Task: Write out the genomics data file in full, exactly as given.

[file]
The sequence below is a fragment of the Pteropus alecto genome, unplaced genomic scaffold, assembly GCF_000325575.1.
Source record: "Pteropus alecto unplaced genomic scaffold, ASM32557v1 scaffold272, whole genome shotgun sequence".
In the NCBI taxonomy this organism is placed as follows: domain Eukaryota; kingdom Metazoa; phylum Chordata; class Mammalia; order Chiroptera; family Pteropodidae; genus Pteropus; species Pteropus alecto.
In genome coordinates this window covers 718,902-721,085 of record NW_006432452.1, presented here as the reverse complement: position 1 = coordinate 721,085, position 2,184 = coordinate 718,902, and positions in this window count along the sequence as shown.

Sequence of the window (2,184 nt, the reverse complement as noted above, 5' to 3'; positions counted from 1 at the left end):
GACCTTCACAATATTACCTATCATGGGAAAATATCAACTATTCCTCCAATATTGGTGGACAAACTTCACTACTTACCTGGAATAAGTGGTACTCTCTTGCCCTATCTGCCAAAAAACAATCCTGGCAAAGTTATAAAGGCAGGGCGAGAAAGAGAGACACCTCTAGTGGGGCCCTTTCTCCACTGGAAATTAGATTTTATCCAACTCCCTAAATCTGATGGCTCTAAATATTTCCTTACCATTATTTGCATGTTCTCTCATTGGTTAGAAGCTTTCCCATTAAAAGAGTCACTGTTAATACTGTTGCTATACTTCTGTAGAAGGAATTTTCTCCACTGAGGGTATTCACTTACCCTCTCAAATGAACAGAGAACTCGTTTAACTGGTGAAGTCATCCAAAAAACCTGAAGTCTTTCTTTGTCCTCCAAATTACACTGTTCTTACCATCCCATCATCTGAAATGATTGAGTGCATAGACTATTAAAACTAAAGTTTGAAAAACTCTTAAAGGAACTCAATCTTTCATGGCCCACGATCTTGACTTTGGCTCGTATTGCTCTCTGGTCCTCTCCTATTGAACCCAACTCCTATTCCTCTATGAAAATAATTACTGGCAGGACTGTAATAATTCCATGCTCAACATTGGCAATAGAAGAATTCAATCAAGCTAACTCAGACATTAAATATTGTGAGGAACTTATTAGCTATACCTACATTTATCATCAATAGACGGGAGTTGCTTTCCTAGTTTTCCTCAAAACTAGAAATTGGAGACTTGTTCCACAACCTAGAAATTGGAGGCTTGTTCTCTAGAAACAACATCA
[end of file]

The sequence below is a fragment of the Pteropus alecto genome, unplaced genomic scaffold, assembly GCF_000325575.1.
Source record: "Pteropus alecto unplaced genomic scaffold, ASM32557v1 scaffold272, whole genome shotgun sequence".
In the NCBI taxonomy this organism is placed as follows: domain Eukaryota; kingdom Metazoa; phylum Chordata; class Mammalia; order Chiroptera; family Pteropodidae; genus Pteropus; species Pteropus alecto.
In genome coordinates this window covers 718,902-721,085 of record NW_006432452.1, presented here as the reverse complement: position 1 = coordinate 721,085, position 2,184 = coordinate 718,902, and positions in this window count along the sequence as shown.

Sequence of the window (2,184 nt, the reverse complement as noted above, 5' to 3'; positions counted from 1 at the left end):
GACCTTCACAATATTACCTATCATGGGAAAATATCAACTATTCCTCCAATATTGGTGGACAAACTTCACTACTTACCTGGAATAAGTGGTACTCTCTTGCCCTATCTGCCAAAAAACAATCCTGGCAAAGTTATAAAGGCAGGGCGAGAAAGAGAGACACCTCTAGTGGGGCCCTTTCTCCACTGGAAATTAGATTTTATCCAACTCCCTAAATCTGATGGCTCTAAATATTTCCTTACCATTATTTGCATGTTCTCTCATTGGTTAGAAGCTTTCCCATTAAAAGAGTCACTGTTAATACTGTTGCTATACTTCTGTAGAAGGAATTTTCTCCACTGAGGGTATTCACTTACCCTCTCAAATGAACAGAGAACTCGTTTAACTGGTGAAGTCATCCAAAAAACCTGAAGTCTTTCTTTGTCCTCCAAATTACACTGTTCTTACCATCCCATCATCTGAAATGATTGAGTGCATAGACTATTAAAACTAAAGTTTGAAAAACTCTTAAAGGAACTCAATCTTTCATGGCCCACGATCTTGACTTTGGCTCGTATTGCTCTCTGGTCCTCTCCTATTGAACCCAACTCCTATTCCTCTATGAAAATAATTACTGGCAGGACTGTAATAATTCCATGCTCAACATTGGCAATAGAAGAATTCAATCAAGCTAACTCAGACATTAAATATTGTGAGGAACTTATTAGCTATACCTACATTTATCATCAATAGACGGGAGTTGCTTTCCTAGTTTTCCTCAAAACTAGAAATTGGAGACTTGTTCCACAACCTAGAAATTGGAGGCTTGTTCTCTAGAAACAACATCA